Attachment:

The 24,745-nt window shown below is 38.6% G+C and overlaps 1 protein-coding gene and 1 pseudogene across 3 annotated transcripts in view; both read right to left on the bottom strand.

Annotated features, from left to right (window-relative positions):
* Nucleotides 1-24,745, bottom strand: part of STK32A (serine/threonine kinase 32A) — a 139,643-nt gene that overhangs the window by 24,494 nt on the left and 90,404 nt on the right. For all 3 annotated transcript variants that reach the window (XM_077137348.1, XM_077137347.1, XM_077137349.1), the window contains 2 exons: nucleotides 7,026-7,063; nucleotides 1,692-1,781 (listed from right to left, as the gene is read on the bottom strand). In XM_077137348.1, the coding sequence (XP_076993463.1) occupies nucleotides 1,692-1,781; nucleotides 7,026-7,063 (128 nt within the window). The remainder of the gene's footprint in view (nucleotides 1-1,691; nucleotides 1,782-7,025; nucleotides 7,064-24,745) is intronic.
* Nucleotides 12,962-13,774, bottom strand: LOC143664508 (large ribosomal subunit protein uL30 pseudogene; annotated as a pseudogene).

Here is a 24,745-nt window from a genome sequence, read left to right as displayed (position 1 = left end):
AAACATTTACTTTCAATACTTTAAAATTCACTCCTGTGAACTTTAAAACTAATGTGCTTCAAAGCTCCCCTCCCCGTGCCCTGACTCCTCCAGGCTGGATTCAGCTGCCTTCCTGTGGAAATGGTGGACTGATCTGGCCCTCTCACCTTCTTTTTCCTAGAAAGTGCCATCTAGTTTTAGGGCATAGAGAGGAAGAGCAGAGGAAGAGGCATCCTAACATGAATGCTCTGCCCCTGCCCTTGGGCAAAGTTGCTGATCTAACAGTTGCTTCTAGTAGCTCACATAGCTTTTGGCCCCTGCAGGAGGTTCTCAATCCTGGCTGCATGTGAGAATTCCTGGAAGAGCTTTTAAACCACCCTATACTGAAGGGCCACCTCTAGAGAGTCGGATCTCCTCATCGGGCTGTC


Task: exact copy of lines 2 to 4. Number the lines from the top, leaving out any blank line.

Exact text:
Annotated features, from left to right (window-relative positions):
* Nucleotides 1-24,745, bottom strand: part of STK32A (serine/threonine kinase 32A) — a 139,643-nt gene that overhangs the window by 24,494 nt on the left and 90,404 nt on the right. For all 3 annotated transcript variants that reach the window (XM_077137348.1, XM_077137347.1, XM_077137349.1), the window contains 2 exons: nucleotides 7,026-7,063; nucleotides 1,692-1,781 (listed from right to left, as the gene is read on the bottom strand). In XM_077137348.1, the coding sequence (XP_076993463.1) occupies nucleotides 1,692-1,781; nucleotides 7,026-7,063 (128 nt within the window). The remainder of the gene's footprint in view (nucleotides 1-1,691; nucleotides 1,782-7,025; nucleotides 7,064-24,745) is intronic.
* Nucleotides 12,962-13,774, bottom strand: LOC143664508 (large ribosomal subunit protein uL30 pseudogene; annotated as a pseudogene).